From the Editor: Hyattsville, a strong community
When the Detroit Free Press broke the story of James Robertson, a Detroit factory worker who walked a grueling 21 miles to and from work in his 47 mile round trip each day, the country responded. A fundraising campaign with a goal of $25,000 raised $350,001 through 13,000 donations in under two weeks.
The story spread across social media like wildfire, and the nation became sympathetic to one man’s sacrifice overnight. On a smaller scale in Hyattville, a generous response to those in need is not breaking news; it is a reflex.
The Robertson story reminded me of a year ago, when my wife looked up from her computer while reading the local moms listserv.
“You won’t believe this,” she said. A grandmother—the breadwinner of her household—had lost her job. Her daughter and three grandchildren were left unable to pay the electric bill. The family had been living without electricity for three months, and December’s cold was settling in.
When she heard about the family’s plight, Hyattsville resident Talia Guzman-Gonzalez organized outreach through the listserv. Soon, the electricity bill was paid. Blankets were donated. A meal drop-off schedule was created. One listserv member got a job interview for the grandmother. Someone else gave the grandmother a ride to the interview to ensure she would be on time. When an update was posted two weeks later, another resident began a Christmas toy drive for the family.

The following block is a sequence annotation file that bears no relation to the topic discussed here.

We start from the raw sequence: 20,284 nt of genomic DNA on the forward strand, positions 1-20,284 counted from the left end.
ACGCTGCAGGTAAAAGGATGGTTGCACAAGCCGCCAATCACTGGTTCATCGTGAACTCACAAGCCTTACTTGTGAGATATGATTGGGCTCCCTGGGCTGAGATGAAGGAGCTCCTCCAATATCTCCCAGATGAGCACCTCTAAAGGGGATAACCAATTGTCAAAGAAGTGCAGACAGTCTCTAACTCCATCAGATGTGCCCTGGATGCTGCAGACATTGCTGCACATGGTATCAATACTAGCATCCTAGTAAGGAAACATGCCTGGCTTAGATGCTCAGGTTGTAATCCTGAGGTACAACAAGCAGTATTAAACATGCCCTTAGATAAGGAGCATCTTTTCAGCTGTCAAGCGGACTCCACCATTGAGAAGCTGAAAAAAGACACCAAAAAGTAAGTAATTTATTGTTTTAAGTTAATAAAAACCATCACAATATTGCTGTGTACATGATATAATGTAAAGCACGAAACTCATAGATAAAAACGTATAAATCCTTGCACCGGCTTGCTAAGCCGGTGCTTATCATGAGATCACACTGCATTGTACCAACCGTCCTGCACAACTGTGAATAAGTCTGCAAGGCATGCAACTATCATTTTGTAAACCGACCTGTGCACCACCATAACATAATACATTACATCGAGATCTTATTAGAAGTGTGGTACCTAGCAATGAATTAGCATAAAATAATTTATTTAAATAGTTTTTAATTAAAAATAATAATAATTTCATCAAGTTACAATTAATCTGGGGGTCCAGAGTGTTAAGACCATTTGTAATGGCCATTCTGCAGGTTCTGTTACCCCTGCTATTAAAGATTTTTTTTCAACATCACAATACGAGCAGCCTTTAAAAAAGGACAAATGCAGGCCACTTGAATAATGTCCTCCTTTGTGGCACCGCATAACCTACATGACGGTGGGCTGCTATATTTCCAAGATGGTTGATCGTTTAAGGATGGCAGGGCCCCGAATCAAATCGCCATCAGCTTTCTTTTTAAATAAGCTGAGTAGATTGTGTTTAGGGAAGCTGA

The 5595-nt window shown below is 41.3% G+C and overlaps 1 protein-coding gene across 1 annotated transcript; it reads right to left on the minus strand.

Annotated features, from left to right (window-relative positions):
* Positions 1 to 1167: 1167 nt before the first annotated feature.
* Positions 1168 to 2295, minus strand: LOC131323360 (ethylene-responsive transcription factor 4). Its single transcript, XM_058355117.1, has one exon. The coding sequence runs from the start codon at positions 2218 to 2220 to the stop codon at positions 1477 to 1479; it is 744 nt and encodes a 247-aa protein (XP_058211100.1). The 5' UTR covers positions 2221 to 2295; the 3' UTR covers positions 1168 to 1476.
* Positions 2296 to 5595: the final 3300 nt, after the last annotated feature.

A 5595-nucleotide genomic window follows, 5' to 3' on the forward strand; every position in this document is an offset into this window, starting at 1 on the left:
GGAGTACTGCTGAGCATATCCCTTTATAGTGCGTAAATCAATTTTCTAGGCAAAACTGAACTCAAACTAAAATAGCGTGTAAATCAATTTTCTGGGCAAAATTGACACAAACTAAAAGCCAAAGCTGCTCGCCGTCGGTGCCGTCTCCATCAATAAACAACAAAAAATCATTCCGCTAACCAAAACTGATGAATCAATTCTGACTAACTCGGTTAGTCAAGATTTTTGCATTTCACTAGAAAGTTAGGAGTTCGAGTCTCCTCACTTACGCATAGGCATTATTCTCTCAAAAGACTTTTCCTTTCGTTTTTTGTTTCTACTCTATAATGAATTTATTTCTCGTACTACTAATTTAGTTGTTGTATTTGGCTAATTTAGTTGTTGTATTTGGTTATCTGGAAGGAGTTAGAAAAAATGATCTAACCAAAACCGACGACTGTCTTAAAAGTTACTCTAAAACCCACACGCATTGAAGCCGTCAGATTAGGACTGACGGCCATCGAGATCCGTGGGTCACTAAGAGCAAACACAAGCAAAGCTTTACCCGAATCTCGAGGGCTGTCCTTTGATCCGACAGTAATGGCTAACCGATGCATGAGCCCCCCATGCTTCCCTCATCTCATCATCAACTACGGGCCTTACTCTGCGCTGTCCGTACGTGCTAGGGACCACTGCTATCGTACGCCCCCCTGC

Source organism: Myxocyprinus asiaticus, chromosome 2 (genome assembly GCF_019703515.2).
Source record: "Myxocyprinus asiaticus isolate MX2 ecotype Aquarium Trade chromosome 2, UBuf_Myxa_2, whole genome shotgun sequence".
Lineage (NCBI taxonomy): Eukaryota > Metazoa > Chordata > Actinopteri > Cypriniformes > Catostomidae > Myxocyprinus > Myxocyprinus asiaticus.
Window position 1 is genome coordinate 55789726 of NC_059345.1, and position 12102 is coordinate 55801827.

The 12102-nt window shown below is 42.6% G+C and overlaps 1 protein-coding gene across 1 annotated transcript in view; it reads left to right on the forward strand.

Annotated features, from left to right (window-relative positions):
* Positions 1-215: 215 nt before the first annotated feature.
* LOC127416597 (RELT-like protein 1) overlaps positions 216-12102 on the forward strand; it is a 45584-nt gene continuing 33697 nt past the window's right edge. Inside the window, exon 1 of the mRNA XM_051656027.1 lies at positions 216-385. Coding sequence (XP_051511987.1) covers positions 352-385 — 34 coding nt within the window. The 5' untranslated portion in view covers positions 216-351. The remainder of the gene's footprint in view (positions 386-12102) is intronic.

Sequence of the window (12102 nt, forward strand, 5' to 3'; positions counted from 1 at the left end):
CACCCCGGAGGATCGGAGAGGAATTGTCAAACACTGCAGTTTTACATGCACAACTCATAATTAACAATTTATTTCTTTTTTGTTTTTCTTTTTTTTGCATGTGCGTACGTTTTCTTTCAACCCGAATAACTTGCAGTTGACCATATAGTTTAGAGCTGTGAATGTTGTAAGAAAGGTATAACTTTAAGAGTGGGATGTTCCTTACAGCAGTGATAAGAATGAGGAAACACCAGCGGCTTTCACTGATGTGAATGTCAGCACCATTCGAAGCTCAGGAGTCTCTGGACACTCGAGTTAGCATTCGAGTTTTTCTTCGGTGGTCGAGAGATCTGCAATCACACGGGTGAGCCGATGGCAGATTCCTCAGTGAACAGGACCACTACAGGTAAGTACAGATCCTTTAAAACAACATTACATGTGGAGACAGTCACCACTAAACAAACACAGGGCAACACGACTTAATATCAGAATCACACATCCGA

There are countless charitable organizations that manage philanthropy, but these listservs have no mission statement or non-profit paperwork. Instead, they are made up of people who are a part of a community with identity and purpose.
On Dec. 23, a Hyattsville resident posted online the story of one-week-old twins living out of shelters. By the day’s end, 11 people donated money, and the family was provided with two pack-and-plays and a double stroller. On Feb. 17, Catherine Calvi was stuck at home with two sick kids in need of Pedialyte. Her call for help was answered by neighbors in five minutes.
When a fire destroyed the Portillos’ Oglethorpe Street home in January, the Hyattsville Elementary Parent Teacher Association stepped in, using social media to ask neighbors for donations of clothing, books and school supplies. The Marolen’s also lost their Cottage City home to a fire in February. Nearby residents coordinated clothing and household donations on local listservs to help the family.
Caring for your neighbor is a fading community trait. I have friends in Virginia who live in a large system of brand new townhomes. My friend told me that after a year of living there he doesn’t know a single neighbor by name. It seems that our globalizing world of inter-connecting technologies leaves little time for the neighborhood.
Our community is rooted in compassion, something that newer communities struggle to develop. This helps explain our town’s sticking power. When our realtor, who was born and raised in Hyattsville, was showing us our future home on Kennedy Street, two neighbors introduced themselves by name before we stepped foot in the door. Both had lived in their homes for over three decades. Our home was built in 1946; we became the third owner in 2012.
Sometimes it is difficult to appreciate what you have. We live in a strong community. For proof, spare me The Washingtonian citing Hyattsville as the best Maryland neighborhood to buy a home in—and just show me who lives here.